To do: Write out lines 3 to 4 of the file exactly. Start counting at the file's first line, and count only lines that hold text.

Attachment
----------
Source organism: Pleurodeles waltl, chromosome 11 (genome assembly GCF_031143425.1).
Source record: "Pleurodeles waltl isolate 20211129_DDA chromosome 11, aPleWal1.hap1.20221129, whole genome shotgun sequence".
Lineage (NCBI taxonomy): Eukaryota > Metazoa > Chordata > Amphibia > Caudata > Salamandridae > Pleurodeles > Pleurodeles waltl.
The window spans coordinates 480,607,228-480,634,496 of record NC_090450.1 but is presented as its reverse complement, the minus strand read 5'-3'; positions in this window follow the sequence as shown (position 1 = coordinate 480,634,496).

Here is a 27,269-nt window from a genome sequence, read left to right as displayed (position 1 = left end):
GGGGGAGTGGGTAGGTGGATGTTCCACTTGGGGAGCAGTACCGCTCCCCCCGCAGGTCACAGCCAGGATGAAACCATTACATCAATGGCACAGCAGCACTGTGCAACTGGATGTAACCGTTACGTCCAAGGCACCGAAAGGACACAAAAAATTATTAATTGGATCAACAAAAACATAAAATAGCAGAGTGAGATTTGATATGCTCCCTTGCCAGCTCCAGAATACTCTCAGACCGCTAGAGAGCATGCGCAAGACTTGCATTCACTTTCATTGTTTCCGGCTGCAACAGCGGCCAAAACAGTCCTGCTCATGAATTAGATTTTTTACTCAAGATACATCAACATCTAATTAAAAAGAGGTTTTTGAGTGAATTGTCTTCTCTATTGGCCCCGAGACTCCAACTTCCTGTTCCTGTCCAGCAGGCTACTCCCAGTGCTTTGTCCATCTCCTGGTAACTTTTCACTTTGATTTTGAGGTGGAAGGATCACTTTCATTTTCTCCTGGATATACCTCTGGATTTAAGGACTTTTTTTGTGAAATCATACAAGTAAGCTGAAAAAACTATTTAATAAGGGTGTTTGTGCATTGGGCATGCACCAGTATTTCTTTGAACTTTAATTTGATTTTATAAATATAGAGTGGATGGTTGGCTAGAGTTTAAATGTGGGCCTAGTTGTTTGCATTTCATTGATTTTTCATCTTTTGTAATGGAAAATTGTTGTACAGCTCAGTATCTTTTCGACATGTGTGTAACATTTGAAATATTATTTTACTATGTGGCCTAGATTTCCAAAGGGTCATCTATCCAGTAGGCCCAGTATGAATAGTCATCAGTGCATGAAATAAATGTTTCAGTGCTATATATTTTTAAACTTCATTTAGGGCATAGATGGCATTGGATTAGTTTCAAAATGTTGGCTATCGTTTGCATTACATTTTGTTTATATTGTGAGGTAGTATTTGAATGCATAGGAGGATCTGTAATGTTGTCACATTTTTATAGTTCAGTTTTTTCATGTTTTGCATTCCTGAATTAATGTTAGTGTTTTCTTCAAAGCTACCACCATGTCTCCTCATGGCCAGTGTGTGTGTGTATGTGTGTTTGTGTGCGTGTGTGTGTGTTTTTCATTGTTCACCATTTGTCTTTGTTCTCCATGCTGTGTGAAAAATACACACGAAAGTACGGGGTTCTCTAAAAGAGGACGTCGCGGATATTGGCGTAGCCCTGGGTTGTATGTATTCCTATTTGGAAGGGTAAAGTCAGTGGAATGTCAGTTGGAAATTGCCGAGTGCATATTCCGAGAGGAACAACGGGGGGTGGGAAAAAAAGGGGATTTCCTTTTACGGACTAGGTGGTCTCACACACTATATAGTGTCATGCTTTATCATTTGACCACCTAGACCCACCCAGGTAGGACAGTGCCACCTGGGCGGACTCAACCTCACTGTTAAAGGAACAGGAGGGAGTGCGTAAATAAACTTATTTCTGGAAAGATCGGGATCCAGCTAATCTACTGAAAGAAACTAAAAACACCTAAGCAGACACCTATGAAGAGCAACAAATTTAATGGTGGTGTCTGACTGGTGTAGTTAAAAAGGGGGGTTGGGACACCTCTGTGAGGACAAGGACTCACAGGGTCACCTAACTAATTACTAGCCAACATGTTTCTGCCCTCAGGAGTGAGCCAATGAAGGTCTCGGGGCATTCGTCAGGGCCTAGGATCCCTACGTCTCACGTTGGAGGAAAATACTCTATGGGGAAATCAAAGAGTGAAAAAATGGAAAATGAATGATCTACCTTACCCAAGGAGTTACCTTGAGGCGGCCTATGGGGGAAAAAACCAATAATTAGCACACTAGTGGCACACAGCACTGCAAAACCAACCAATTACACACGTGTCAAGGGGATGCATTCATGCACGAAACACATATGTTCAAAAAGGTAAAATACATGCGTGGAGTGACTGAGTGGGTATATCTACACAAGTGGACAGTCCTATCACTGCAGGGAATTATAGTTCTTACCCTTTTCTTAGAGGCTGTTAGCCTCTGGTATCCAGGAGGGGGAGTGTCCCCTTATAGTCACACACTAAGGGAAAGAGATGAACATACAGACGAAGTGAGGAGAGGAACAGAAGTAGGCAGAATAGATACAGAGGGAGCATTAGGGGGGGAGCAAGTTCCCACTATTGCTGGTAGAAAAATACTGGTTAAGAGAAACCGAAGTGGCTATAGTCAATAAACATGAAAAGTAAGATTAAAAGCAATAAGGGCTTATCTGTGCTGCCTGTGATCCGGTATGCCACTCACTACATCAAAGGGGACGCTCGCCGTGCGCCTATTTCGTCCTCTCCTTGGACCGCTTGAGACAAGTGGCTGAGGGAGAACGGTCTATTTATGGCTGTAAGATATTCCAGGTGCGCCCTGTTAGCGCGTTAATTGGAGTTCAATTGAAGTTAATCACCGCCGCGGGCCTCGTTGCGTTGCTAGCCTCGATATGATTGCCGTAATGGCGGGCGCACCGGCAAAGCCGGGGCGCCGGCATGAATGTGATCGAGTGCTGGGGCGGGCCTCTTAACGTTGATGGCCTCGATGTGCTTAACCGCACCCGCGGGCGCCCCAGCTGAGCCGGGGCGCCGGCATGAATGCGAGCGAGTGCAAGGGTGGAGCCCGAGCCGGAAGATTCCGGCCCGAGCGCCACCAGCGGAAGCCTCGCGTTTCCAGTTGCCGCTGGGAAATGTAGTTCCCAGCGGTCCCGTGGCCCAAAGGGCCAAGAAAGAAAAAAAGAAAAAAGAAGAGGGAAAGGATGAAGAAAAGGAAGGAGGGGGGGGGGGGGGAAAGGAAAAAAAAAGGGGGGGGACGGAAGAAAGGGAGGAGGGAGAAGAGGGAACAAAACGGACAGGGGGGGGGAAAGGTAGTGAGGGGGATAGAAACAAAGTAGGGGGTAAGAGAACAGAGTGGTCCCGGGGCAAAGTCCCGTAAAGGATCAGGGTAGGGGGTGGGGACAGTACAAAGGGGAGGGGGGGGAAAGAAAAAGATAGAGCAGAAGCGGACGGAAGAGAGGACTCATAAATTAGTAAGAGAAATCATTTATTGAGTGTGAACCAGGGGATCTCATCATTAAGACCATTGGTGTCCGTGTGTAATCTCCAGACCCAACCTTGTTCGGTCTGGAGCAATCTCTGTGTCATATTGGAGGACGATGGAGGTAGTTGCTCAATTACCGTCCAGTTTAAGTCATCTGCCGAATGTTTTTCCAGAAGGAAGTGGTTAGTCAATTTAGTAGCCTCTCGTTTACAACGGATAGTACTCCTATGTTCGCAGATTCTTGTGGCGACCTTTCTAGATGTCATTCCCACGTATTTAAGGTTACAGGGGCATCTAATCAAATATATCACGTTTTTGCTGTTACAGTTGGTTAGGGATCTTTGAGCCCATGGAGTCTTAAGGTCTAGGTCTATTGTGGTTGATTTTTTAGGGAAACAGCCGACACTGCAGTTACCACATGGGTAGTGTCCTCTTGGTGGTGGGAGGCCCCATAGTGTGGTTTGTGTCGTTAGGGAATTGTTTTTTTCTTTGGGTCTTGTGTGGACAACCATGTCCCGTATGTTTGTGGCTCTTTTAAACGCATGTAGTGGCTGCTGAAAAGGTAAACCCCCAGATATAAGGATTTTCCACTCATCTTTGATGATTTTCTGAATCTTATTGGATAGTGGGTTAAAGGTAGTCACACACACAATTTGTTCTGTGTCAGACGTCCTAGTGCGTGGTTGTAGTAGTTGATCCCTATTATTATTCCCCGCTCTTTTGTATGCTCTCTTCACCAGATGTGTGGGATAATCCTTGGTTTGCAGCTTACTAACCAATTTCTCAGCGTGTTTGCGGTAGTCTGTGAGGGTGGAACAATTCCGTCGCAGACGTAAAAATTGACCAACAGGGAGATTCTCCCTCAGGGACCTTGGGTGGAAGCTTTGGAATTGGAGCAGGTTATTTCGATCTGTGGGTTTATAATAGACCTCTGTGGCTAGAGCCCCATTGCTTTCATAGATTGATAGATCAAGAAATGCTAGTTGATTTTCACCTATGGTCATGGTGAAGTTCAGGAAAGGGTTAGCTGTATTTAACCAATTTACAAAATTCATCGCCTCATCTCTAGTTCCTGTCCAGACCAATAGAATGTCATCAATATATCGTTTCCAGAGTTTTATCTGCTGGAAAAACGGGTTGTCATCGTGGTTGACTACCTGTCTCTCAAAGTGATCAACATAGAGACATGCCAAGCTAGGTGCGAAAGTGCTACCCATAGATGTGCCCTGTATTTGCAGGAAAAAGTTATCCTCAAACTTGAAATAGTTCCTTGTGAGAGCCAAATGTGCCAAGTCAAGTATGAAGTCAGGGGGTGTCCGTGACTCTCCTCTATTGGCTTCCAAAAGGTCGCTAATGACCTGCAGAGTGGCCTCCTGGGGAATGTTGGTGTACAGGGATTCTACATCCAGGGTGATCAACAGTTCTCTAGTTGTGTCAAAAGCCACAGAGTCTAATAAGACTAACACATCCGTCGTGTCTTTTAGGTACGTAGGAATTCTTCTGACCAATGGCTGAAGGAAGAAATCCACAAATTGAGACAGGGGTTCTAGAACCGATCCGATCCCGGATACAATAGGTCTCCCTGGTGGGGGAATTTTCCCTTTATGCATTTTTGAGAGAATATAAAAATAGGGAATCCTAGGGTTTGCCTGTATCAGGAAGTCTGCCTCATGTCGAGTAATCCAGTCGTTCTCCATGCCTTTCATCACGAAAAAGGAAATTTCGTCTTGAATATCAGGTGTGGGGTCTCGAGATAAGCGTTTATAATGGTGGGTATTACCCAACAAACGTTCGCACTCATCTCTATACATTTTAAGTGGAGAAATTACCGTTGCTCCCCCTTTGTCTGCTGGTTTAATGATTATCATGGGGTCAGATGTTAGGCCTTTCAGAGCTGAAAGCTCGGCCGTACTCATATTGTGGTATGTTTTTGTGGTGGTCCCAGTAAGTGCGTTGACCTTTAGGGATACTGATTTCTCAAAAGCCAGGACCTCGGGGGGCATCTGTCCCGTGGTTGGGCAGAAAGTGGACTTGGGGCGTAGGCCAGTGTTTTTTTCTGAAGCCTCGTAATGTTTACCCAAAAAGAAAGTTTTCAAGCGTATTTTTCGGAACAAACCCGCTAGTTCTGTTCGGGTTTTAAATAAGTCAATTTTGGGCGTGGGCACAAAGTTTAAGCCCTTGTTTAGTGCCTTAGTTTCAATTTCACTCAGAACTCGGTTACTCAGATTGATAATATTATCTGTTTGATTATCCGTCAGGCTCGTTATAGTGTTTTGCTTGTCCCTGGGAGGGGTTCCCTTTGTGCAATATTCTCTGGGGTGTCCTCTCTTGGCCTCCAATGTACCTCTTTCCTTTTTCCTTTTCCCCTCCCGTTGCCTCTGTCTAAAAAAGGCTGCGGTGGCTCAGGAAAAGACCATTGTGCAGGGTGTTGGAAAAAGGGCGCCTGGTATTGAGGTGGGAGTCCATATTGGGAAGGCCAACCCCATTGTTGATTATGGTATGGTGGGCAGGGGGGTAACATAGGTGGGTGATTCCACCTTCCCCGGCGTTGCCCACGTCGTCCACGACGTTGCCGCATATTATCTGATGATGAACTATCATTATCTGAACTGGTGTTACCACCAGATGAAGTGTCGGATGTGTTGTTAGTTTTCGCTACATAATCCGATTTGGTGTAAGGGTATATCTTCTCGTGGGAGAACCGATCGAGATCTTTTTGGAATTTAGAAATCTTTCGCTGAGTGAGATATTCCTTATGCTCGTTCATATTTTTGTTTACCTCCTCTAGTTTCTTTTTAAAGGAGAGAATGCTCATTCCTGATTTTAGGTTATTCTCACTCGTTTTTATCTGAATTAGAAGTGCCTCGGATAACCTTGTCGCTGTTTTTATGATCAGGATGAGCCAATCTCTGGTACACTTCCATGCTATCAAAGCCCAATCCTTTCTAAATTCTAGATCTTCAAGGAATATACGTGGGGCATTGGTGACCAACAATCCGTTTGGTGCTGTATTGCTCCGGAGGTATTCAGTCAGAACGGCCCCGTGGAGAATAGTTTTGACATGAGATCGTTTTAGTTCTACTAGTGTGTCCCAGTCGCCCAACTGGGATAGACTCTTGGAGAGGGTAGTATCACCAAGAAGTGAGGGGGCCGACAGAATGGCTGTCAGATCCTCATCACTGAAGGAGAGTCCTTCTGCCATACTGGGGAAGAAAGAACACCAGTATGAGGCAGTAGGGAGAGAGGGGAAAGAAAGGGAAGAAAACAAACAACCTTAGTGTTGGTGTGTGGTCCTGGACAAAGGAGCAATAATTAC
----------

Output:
Lineage (NCBI taxonomy): Eukaryota > Metazoa > Chordata > Amphibia > Caudata > Salamandridae > Pleurodeles > Pleurodeles waltl.
The window spans coordinates 480,607,228-480,634,496 of record NC_090450.1 but is presented as its reverse complement, the minus strand read 5'-3'; positions in this window follow the sequence as shown (position 1 = coordinate 480,634,496).